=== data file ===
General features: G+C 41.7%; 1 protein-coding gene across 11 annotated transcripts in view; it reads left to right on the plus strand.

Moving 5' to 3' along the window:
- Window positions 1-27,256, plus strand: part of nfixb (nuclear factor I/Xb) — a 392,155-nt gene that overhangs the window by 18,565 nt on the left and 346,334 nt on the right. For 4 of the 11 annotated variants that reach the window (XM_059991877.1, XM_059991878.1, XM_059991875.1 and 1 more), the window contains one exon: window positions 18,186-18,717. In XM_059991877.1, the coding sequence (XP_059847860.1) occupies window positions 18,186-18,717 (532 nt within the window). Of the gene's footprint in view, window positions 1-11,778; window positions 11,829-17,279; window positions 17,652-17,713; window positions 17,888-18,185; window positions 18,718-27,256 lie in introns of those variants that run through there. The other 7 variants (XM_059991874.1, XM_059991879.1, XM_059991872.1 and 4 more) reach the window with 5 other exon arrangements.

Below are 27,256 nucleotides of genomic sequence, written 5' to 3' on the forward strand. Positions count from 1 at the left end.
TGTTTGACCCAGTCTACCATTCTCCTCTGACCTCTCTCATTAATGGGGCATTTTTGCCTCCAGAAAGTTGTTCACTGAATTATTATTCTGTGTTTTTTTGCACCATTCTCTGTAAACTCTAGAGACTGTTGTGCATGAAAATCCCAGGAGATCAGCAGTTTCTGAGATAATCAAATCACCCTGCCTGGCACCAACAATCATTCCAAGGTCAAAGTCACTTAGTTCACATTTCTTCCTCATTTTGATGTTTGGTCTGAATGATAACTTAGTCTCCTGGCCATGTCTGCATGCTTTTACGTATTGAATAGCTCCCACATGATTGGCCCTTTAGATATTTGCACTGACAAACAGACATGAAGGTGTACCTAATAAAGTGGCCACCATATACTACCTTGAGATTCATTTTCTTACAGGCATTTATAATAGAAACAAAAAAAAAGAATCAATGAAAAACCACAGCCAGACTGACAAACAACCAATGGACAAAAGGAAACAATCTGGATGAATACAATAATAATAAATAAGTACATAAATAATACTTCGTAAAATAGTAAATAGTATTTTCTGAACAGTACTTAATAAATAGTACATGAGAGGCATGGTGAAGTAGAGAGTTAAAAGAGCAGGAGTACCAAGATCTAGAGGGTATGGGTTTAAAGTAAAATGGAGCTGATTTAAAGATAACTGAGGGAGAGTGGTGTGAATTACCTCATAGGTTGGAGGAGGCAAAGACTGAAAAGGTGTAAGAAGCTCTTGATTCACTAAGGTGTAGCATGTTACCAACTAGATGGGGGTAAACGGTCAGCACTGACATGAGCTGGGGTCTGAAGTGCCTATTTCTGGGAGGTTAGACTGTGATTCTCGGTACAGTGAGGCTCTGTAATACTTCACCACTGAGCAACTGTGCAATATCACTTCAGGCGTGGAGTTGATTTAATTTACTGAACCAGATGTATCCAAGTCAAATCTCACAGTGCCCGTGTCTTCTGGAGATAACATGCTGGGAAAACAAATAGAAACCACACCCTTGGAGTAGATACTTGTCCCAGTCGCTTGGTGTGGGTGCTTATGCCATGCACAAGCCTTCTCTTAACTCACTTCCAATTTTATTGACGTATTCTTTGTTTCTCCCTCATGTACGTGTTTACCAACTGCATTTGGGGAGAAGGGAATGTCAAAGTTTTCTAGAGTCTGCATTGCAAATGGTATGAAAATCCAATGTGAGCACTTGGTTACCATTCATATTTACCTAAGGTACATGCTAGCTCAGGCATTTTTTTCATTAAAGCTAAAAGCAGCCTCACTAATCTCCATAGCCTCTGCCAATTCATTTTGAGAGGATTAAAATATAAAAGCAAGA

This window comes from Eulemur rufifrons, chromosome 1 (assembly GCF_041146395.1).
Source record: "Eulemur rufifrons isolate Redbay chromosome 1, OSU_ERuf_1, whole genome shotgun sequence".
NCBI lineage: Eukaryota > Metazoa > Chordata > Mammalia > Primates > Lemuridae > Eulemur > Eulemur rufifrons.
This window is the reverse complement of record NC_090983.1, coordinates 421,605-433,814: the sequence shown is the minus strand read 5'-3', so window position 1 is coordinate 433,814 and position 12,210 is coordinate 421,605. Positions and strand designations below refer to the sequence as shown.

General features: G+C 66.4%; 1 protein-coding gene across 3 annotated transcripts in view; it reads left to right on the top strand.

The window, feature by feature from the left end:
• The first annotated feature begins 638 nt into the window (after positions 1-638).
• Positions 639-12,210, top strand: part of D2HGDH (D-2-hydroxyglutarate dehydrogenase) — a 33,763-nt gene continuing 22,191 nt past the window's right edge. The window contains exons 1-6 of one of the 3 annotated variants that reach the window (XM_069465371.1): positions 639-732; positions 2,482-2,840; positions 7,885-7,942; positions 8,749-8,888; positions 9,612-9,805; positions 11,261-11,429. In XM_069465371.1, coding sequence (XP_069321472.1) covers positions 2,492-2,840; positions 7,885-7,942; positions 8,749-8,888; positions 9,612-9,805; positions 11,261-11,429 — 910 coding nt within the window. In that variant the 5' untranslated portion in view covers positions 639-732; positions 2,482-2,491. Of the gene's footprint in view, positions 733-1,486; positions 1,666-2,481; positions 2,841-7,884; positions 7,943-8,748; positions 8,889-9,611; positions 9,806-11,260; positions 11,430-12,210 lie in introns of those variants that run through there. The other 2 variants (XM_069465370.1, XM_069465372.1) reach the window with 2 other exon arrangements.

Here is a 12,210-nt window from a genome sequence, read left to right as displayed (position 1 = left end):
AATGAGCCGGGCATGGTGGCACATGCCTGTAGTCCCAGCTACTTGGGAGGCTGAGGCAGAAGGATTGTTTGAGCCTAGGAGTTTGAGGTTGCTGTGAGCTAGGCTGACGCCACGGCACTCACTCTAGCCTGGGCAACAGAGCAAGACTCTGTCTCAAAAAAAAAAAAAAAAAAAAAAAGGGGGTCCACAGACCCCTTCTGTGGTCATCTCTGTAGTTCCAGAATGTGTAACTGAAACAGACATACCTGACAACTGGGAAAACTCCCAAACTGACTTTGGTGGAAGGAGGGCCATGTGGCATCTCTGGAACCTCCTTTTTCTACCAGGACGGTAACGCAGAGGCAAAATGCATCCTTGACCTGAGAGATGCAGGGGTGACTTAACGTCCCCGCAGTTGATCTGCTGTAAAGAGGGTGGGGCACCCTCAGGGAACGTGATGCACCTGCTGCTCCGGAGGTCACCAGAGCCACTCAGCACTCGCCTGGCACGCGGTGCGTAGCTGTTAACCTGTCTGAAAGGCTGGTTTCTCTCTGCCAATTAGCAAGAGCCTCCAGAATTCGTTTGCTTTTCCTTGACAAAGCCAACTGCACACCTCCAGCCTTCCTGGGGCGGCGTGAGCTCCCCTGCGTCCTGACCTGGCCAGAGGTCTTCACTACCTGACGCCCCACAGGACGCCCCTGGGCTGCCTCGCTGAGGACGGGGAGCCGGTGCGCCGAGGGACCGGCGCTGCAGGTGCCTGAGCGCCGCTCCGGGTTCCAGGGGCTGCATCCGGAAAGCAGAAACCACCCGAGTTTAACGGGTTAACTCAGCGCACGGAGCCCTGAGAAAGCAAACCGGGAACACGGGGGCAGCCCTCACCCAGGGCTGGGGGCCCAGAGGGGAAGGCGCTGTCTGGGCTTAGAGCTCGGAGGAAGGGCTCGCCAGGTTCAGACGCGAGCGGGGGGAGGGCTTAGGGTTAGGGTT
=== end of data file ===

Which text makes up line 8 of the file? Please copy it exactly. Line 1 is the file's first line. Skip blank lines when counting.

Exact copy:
NCBI lineage: Eukaryota > Metazoa > Chordata > Mammalia > Primates > Lemuridae > Eulemur > Eulemur rufifrons.